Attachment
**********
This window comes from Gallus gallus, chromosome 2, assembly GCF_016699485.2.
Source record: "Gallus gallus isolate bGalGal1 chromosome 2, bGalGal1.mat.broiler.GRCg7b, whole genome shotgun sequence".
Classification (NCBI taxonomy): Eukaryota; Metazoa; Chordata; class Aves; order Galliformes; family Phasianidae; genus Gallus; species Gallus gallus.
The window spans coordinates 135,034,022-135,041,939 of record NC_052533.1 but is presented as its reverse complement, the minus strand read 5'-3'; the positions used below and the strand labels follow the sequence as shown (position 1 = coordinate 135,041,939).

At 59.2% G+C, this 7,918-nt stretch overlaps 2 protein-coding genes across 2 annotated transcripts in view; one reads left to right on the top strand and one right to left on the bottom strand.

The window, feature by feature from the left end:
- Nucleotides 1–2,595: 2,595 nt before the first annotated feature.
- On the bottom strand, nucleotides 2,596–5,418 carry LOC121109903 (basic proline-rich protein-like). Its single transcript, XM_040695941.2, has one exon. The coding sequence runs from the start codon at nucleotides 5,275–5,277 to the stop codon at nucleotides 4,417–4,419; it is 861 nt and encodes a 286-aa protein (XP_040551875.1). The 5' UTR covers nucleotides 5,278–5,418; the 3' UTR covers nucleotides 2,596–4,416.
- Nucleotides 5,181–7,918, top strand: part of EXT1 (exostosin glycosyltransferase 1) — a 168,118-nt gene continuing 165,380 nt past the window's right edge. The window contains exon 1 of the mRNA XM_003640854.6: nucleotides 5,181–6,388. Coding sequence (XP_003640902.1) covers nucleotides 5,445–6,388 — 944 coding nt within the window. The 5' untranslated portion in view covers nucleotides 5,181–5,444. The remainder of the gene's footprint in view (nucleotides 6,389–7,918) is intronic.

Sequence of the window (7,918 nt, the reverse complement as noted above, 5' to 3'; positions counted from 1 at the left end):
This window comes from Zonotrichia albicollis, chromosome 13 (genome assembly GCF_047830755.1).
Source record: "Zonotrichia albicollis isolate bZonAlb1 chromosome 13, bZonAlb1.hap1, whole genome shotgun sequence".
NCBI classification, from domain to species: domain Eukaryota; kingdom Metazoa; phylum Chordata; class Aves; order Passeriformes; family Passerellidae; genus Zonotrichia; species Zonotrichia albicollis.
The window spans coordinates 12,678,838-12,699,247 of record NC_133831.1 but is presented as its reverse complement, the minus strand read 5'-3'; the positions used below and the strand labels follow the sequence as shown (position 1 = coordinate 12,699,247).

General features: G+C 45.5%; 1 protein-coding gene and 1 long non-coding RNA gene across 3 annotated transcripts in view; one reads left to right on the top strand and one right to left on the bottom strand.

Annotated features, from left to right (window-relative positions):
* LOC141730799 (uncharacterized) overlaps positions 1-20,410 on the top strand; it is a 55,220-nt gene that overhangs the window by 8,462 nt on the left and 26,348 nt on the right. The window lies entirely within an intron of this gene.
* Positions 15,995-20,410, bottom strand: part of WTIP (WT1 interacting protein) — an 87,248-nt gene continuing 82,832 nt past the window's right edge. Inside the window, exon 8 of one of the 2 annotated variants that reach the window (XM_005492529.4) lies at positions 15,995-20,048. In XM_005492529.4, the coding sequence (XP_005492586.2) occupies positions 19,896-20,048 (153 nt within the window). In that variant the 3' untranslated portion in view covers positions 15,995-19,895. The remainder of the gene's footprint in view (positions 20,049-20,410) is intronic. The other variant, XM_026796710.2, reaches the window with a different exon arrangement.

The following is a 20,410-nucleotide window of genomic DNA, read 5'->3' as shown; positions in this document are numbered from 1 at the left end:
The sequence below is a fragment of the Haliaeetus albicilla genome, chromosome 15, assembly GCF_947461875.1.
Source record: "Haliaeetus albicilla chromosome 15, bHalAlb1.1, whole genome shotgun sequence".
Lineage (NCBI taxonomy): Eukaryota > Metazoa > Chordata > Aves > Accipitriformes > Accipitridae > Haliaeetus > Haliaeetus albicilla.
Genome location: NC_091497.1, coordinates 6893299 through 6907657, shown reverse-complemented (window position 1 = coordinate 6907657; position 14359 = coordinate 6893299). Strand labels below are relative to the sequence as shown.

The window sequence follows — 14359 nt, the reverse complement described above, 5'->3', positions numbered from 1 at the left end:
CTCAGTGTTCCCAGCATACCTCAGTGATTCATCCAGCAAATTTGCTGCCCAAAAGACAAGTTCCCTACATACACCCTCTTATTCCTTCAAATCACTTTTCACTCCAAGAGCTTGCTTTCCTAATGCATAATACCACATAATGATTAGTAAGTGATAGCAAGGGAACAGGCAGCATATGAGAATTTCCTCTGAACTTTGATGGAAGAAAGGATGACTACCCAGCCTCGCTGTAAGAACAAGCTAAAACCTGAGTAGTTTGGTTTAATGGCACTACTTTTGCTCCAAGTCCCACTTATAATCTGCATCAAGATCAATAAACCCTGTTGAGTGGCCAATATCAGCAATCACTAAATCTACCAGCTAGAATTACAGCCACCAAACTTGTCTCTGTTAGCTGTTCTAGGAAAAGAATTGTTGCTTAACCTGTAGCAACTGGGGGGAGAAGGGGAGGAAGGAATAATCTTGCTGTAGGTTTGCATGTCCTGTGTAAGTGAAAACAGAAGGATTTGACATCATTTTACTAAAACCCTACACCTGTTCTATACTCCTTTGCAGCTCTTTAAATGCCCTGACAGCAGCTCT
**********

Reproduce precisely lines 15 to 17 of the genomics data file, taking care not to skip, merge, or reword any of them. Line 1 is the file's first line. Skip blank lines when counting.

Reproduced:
General features: G+C 45.5%; 1 protein-coding gene and 1 long non-coding RNA gene across 3 annotated transcripts in view; one reads left to right on the top strand and one right to left on the bottom strand.

Annotated features, from left to right (window-relative positions):
* LOC141730799 (uncharacterized) overlaps positions 1-20,410 on the top strand; it is a 55,220-nt gene that overhangs the window by 8,462 nt on the left and 26,348 nt on the right. The window lies entirely within an intron of this gene.